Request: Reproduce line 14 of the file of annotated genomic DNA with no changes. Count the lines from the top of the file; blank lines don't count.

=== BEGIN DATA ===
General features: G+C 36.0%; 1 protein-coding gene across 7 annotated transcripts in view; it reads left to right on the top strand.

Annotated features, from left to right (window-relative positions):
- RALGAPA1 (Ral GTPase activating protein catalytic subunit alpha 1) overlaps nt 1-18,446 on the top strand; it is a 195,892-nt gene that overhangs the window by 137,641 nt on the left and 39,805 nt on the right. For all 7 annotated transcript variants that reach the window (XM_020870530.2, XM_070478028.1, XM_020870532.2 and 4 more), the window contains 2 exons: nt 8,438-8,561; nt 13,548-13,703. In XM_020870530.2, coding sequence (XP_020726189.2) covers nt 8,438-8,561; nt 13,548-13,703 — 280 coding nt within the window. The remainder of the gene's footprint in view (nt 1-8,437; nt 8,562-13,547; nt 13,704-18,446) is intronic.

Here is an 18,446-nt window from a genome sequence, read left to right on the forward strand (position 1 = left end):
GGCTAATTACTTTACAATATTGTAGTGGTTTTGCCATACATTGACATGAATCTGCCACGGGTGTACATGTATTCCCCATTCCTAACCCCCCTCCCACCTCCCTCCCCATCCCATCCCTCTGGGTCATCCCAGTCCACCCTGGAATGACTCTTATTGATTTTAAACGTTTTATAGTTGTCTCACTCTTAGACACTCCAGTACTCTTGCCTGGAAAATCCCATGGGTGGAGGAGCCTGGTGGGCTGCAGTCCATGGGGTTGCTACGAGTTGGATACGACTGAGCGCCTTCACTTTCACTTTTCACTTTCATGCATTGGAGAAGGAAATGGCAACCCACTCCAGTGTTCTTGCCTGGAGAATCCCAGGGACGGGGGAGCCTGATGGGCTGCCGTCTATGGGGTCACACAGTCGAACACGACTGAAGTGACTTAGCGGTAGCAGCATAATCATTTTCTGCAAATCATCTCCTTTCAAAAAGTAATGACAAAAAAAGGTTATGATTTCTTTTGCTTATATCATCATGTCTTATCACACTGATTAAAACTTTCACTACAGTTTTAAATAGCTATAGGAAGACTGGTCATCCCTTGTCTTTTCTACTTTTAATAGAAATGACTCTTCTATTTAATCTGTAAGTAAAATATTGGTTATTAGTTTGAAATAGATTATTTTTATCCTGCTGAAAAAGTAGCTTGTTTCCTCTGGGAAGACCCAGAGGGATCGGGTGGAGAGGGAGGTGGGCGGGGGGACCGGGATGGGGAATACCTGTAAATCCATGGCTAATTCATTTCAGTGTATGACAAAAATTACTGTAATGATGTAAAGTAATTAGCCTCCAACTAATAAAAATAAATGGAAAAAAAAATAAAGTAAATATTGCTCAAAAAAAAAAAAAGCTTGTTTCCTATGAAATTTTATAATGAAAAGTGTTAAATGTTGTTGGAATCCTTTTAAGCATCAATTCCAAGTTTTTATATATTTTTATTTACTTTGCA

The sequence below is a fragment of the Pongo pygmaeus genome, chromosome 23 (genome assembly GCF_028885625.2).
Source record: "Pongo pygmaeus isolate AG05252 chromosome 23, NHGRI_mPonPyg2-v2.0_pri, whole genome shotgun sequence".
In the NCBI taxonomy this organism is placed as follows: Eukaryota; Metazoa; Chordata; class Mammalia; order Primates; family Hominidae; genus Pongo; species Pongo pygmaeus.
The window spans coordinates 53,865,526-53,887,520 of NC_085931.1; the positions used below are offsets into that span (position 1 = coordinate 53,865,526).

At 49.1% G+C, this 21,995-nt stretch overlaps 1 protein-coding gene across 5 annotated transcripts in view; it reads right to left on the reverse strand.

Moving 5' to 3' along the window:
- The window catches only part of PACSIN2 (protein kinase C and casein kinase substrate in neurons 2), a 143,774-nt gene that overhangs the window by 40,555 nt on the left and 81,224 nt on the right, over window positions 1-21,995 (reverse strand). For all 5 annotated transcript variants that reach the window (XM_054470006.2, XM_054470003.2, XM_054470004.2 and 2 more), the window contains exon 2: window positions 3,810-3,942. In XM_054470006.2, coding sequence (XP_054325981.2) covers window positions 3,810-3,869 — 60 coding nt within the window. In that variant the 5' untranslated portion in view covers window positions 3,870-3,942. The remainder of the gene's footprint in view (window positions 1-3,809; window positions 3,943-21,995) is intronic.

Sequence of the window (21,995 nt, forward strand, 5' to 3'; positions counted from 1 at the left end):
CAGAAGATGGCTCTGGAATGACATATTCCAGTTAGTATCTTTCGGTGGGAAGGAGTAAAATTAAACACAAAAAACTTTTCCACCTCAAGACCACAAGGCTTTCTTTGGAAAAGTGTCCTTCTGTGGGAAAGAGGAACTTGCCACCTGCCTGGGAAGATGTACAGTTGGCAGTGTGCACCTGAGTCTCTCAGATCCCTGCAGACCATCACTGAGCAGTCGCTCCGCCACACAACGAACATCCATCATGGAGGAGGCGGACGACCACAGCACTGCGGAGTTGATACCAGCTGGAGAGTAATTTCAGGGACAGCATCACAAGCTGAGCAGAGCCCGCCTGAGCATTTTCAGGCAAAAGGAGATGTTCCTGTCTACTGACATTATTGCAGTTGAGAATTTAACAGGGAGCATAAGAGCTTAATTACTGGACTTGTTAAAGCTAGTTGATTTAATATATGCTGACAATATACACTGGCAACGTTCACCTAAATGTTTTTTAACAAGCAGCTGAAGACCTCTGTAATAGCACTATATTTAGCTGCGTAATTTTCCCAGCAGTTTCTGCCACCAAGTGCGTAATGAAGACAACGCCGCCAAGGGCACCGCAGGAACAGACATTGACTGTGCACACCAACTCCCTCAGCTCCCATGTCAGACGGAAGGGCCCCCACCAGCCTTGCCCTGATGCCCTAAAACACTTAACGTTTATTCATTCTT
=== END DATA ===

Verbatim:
CAGAAGATGGCTCTGGAATGACATATTCCAGTTAGTATCTTTCGGTGGGAAGGAGTAAAATTAAACACAAAAAACTTTTCCACCTCAAGACCACAAGGCTTTCTTTGGAAAAGTGTCCTTCTGTGGGAAAGAGGAACTTGCCACCTGCCTGGGAAGATGTACAGTTGGCAGTGTGCACCTGAGTCTCTCAGATCCCTGCAGACCATCACTGAGCAGTCGCTCCGCCACACAACGAACATCCATCATGGAGGAGGCGGACGACCACAGCACTGCGGAGTTGATACCAGCTGGAGAGTAATTTCAGGGACAGCATCACAAGCTGAGCAGAGCCCGCCTGAGCATTTTCAGGCAAAAGGAGATGTTCCTGTCTACTGACATTATTGCAGTTGAGAATTTAACAGGGAGCATAAGAGCTTAATTACTGGACTTGTTAAAGCTAGTTGATTTAATATATGCTGACAATATACACTGGCAACGTTCACCTAAATGTTTTTTAACAAGCAGCTGAAGACCTCTGTAATAGCACTATATTTAGCTGCGTAATTTTCCCAGCAGTTTCTGCCACCAAGTGCGTAATGAAGACAACGCCGCCAAGGGCACCGCAGGAACAGACATTGACTGTGCACACCAACTCCCTCAGCTCCCATGTCAGACGGAAGGGCCCCCACCAGCCTTGCCCTGATGCCCTAAAACACTTAACGTTTATTCATTCTT